SMITH Magazine, the online journal of pithy six-word memoirs and FRONTLINE/Digital Nation — a PBS documentary project about life in the digital age, are seeking six-word entries in a contest to describe life in the digital age. Besides a feeling of minimalist zen, the winner gets a DVD collection of FRONTLINE films.

“In six words,” they ask, “tell us how the web and digital technology are changing how you think, work, live, or love.”

Their examples include: “I have even Twittered during sex” and “Dull persona. Second Life ego enormous.”

This could be fun. I bet the print journalists out there have more than six choice words for the digital revolution. How about, “The Internet killed my newspaper job.”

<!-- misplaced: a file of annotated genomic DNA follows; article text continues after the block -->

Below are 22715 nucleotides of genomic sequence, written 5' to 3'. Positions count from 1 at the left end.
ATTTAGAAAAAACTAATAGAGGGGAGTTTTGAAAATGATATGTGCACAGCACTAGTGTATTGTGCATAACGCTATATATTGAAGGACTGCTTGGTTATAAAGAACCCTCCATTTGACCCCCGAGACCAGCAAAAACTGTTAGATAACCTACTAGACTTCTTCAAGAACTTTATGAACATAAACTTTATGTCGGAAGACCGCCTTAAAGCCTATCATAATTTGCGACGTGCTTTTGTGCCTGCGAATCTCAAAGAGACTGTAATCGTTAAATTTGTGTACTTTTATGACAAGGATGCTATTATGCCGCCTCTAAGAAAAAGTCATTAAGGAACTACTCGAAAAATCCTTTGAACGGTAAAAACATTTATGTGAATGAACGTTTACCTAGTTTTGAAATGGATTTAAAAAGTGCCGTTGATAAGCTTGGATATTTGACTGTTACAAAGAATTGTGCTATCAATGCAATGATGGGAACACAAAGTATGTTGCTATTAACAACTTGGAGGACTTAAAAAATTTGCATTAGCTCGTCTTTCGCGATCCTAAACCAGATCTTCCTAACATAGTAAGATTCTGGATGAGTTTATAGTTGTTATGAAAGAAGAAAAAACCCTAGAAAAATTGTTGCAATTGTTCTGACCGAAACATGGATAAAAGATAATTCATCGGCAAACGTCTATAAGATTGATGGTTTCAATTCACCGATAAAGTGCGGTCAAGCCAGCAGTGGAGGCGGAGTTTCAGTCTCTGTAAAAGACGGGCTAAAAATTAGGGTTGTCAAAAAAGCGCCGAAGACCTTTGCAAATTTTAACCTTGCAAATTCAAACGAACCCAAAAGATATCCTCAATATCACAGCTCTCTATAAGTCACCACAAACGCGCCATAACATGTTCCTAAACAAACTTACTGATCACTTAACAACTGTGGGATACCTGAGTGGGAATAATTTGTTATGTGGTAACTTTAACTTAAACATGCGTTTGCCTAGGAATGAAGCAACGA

Or for those who have embraced all things digital and learned to sharpen their prose in short, 140-character blasts, “Twitter taught me; omit needless words.”

And for those who have found that Facebook and privacy don’t go well together: “I ignored my dad’s friend request.” or “Regret posting Edward Fortyhands Facebook photos.”

Include your six word masterpieces in the comments below after you submit them to SMITH.

P.S.: You can’t use the ones above in the contest — they’re totally mine. Which brings me to another rule of life in the digital age: “Stealing content is rude; give credit.”

Alexandra Fenwick is an assistant editor at CJR.